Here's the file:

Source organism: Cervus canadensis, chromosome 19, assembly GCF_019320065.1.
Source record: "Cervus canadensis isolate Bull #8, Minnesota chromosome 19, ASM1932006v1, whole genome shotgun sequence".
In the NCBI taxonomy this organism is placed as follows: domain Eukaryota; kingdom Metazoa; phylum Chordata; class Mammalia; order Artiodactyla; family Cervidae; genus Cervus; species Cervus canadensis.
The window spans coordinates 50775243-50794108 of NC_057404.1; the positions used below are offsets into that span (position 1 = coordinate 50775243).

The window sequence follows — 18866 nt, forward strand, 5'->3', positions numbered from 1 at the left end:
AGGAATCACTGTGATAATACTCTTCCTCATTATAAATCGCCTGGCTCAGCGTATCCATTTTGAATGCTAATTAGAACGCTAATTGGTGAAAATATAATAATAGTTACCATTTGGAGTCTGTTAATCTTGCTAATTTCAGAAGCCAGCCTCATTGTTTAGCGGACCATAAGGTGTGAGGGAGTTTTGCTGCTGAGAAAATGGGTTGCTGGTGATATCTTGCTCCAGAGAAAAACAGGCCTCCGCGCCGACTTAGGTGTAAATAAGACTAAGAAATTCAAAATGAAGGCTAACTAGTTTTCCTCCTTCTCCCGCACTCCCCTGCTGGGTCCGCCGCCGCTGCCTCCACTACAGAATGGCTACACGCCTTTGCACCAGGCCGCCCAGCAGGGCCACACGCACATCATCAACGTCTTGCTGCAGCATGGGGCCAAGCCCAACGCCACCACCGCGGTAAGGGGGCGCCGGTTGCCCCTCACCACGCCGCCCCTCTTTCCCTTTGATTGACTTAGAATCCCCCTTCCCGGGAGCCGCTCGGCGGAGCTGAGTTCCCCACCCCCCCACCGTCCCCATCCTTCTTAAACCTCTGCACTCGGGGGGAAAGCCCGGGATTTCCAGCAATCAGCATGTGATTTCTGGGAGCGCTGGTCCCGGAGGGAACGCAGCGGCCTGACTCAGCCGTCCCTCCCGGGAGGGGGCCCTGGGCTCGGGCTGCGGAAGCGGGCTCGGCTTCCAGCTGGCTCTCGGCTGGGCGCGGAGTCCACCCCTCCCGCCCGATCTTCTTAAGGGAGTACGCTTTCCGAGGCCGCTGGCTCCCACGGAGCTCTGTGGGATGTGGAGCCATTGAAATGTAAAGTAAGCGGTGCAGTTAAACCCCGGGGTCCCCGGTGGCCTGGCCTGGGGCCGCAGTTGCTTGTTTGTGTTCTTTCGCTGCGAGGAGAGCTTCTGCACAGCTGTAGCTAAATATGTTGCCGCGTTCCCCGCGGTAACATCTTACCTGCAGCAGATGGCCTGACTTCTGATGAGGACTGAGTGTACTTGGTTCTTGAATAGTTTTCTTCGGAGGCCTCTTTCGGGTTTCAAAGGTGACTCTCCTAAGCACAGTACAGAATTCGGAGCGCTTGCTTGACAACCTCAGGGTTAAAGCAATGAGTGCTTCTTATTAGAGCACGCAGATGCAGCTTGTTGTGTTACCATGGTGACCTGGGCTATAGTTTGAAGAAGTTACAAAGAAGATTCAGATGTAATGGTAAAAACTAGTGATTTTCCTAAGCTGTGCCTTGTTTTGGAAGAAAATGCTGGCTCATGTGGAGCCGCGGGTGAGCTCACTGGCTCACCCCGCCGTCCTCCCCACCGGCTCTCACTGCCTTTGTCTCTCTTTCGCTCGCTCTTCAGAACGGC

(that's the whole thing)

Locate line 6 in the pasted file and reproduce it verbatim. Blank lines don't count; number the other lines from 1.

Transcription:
AGGAATCACTGTGATAATACTCTTCCTCATTATAAATCGCCTGGCTCAGCGTATCCATTTTGAATGCTAATTAGAACGCTAATTGGTGAAAATATAATAATAGTTACCATTTGGAGTCTGTTAATCTTGCTAATTTCAGAAGCCAGCCTCATTGTTTAGCGGACCATAAGGTGTGAGGGAGTTTTGCTGCTGAGAAAATGGGTTGCTGGTGATATCTTGCTCCAGAGAAAAACAGGCCTCCGCGCCGACTTAGGTGTAAATAAGACTAAGAAATTCAAAATGAAGGCTAACTAGTTTTCCTCCTTCTCCCGCACTCCCCTGCTGGGTCCGCCGCCGCTGCCTCCACTACAGAATGGCTACACGCCTTTGCACCAGGCCGCCCAGCAGGGCCACACGCACATCATCAACGTCTTGCTGCAGCATGGGGCCAAGCCCAACGCCACCACCGCGGTAAGGGGGCGCCGGTTGCCCCTCACCACGCCGCCCCTCTTTCCCTTTGATTGACTTAGAATCCCCCTTCCCGGGAGCCGCTCGGCGGAGCTGAGTTCCCCACCCCCCCACCGTCCCCATCCTTCTTAAACCTCTGCACTCGGGGGGAAAGCCCGGGATTTCCAGCAATCAGCATGTGATTTCTGGGAGCGCTGGTCCCGGAGGGAACGCAGCGGCCTGACTCAGCCGTCCCTCCCGGGAGGGGGCCCTGGGCTCGGGCTGCGGAAGCGGGCTCGGCTTCCAGCTGGCTCTCGGCTGGGCGCGGAGTCCACCCCTCCCGCCCGATCTTCTTAAGGGAGTACGCTTTCCGAGGCCGCTGGCTCCCACGGAGCTCTGTGGGATGTGGAGCCATTGAAATGTAAAGTAAGCGGTGCAGTTAAACCCCGGGGTCCCCGGTGGCCTGGCCTGGGGCCGCAGTTGCTTGTTTGTGTTCTTTCGCTGCGAGGAGAGCTTCTGCACAGCTGTAGCTAAATATGTTGCCGCGTTCCCCGCGGTAACATCTTACCTGCAGCAGATGGCCTGACTTCTGATGAGGACTGAGTGTACTTGGTTCTTGAATAGTTTTCTTCGGAGGCCTCTTTCGGGTTTCAAAGGTGACTCTCCTAAGCACAGTACAGAATTCGGAGCGCTTGCTTGACAACCTCAGGGTTAAAGCAATGAGTGCTTCTTATTAGAGCACGCAGATGCAGCTTGTTGTGTTACCATGGTGACCTGGGCTATAGTTTGAAGAAGTTACAAAGAAGATTCAGATGTAATGGTAAAAACTAGTGATTTTCCTAAGCTGTGCCTTGTTTTGGAAGAAAATGCTGGCTCATGTGGAGCCGCGGGTGAGCTCACTGGCTCACCCCGCCGTCCTCCCCACCGGCTCTCACTGCCTTTGTCTCTCTTTCGCTCGCTCTTCAGAACGGC